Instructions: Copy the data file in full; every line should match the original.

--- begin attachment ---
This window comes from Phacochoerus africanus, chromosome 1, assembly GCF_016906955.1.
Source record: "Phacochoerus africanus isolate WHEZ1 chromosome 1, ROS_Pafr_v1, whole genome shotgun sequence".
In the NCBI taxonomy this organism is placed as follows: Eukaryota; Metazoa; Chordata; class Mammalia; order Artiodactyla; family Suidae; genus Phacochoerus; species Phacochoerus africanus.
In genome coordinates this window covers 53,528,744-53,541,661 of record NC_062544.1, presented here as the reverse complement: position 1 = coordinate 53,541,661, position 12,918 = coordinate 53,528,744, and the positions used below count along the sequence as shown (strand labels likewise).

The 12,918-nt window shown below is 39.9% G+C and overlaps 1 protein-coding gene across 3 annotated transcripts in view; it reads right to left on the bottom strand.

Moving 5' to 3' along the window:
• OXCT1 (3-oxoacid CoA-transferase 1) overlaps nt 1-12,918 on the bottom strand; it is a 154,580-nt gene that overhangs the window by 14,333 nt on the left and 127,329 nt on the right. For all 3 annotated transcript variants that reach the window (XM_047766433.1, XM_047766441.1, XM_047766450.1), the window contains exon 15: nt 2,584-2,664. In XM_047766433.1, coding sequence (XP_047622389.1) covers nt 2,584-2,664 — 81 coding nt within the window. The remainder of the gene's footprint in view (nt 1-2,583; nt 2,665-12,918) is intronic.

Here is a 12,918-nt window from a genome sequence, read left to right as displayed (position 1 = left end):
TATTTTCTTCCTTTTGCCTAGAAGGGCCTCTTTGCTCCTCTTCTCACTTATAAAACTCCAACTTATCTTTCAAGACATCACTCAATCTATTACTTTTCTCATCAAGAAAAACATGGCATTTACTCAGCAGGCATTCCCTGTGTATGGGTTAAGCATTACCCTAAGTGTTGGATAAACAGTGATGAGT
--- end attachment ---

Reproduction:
This window comes from Phacochoerus africanus, chromosome 1, assembly GCF_016906955.1.
Source record: "Phacochoerus africanus isolate WHEZ1 chromosome 1, ROS_Pafr_v1, whole genome shotgun sequence".
In the NCBI taxonomy this organism is placed as follows: Eukaryota; Metazoa; Chordata; class Mammalia; order Artiodactyla; family Suidae; genus Phacochoerus; species Phacochoerus africanus.
In genome coordinates this window covers 53,528,744-53,541,661 of record NC_062544.1, presented here as the reverse complement: position 1 = coordinate 53,541,661, position 12,918 = coordinate 53,528,744, and the positions used below count along the sequence as shown (strand labels likewise).

The 12,918-nt window shown below is 39.9% G+C and overlaps 1 protein-coding gene across 3 annotated transcripts in view; it reads right to left on the bottom strand.

Moving 5' to 3' along the window:
• OXCT1 (3-oxoacid CoA-transferase 1) overlaps nt 1-12,918 on the bottom strand; it is a 154,580-nt gene that overhangs the window by 14,333 nt on the left and 127,329 nt on the right. For all 3 annotated transcript variants that reach the window (XM_047766433.1, XM_047766441.1, XM_047766450.1), the window contains exon 15: nt 2,584-2,664. In XM_047766433.1, coding sequence (XP_047622389.1) covers nt 2,584-2,664 — 81 coding nt within the window. The remainder of the gene's footprint in view (nt 1-2,583; nt 2,665-12,918) is intronic.

Here is a 12,918-nt window from a genome sequence, read left to right as displayed (position 1 = left end):
TATTTTCTTCCTTTTGCCTAGAAGGGCCTCTTTGCTCCTCTTCTCACTTATAAAACTCCAACTTATCTTTCAAGACATCACTCAATCTATTACTTTTCTCATCAAGAAAAACATGGCATTTACTCAGCAGGCATTCCCTGTGTATGGGTTAAGCATTACCCTAAGTGTTGGATAAACAGTGATGAGT